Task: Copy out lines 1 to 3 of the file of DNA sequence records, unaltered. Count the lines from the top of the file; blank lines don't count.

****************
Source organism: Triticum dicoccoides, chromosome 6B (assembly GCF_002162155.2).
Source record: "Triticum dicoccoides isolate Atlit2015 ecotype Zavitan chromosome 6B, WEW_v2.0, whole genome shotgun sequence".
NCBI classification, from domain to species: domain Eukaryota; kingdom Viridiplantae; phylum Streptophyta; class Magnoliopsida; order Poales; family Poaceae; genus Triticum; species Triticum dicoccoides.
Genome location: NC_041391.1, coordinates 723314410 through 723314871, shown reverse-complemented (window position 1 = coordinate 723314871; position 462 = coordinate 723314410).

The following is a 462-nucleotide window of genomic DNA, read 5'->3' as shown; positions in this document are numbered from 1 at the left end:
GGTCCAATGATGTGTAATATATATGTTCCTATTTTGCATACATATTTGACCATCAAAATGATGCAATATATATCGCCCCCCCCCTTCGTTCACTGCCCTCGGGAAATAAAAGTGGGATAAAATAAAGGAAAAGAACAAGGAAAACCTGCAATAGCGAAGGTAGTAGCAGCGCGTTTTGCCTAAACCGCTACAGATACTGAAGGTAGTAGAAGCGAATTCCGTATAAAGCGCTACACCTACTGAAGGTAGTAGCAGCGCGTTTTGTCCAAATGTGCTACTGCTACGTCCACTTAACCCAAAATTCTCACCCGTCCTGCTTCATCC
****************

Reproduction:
Source organism: Triticum dicoccoides, chromosome 6B (assembly GCF_002162155.2).
Source record: "Triticum dicoccoides isolate Atlit2015 ecotype Zavitan chromosome 6B, WEW_v2.0, whole genome shotgun sequence".
NCBI classification, from domain to species: domain Eukaryota; kingdom Viridiplantae; phylum Streptophyta; class Magnoliopsida; order Poales; family Poaceae; genus Triticum; species Triticum dicoccoides.